There are 3 more macro-nutrients. Although they are needed in less quantity, they are essential for your vegetable plants to fully thrive. There are a lot of easy ways to add these fertilizers to your garden. Epsom Salts which is magnesium sulfate will add  both Magnesium (Mg) and Sulfur (S) to your garden. I explain what Ca-Mg-S do and how much of each you might really need in your vegetable gardens.








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Monday, November 24, 2014

How to Roast Garden Brussels Sprouts: Brine, Roast and Broil

How to Roast Garden Brussels Sprouts: 
Brine, Roast and Broil

I once disliked Brussels Sprouts until I started growing them in my vegetable garden. They are a hardy vegetable that can take frost and a freeze. Today 11/24, here in Maryland Zone 7, I picked a bunch of Sprouts after a week of freezing temperatures. They survived perfectly. They are sweeter with the cold and freeze! This is how I brine them, roast them and broil them.

Roasted Garden Brussels Sprouts and Kale Salad
I ate my Brussels Sprouts with a kale salad that was also picked from my fall garden. Kale is another cool season crop that can take a frost. It does very well over-wintering here in Maryland Zone 7.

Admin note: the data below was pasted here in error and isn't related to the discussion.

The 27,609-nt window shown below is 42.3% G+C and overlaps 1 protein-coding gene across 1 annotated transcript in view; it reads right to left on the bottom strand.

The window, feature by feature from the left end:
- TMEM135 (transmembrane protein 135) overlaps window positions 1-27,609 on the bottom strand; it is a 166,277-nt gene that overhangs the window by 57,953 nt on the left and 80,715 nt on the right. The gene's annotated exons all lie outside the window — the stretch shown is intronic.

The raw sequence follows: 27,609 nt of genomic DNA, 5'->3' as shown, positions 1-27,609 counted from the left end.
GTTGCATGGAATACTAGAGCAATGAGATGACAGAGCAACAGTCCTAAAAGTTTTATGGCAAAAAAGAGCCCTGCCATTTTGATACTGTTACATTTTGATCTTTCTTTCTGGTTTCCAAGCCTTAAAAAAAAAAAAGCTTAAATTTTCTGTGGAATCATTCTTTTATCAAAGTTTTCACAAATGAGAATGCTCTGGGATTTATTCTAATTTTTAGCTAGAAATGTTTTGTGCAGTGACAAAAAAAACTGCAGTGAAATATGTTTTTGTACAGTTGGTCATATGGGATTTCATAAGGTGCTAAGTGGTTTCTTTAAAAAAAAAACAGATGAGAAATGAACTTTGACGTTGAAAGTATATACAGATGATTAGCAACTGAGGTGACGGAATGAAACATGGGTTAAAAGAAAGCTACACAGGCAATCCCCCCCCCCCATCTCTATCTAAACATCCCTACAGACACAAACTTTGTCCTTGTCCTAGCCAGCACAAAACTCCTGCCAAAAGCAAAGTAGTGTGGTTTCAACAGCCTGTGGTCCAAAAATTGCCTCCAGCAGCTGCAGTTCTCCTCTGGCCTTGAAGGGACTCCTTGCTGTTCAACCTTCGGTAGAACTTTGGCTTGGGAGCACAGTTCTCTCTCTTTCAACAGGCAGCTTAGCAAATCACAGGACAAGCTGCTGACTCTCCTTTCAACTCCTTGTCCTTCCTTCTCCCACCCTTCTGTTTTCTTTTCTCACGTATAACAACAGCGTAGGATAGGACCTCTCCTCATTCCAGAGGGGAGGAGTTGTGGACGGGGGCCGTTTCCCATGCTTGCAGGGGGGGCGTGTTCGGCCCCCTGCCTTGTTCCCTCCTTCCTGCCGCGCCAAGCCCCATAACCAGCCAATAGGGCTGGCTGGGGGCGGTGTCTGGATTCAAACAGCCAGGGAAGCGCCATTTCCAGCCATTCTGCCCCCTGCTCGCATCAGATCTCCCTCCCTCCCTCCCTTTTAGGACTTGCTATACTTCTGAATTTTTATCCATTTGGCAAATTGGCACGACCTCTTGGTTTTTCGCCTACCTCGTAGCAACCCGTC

Brussels Sprouts Sitting in a Brine
Soak your Brussels Sprouts in a warm water salt brine for about 30 minutes. Let the salty water seep into the center of the sprouts. You can add garlic powder if you want. You can also make it an apple juice brine if you want to add some sweetness. Season the brine how you wish.

30 Minutes in a Warm Water Salt Brine
Salt, Pepper, Olive Oil and a Pyrex Baking Dish
Put them in a Pyrex or other type of baking dish with a size that mostly lets them lay flat. Cover them with a nice thin line of olive oil making sure your touch each one. Lightly salt and pepper them to your taste.  Roast them at 400 degrees Fahrenheit for 30 minutes. Check them 15 minutes in and mix them around and roll them over.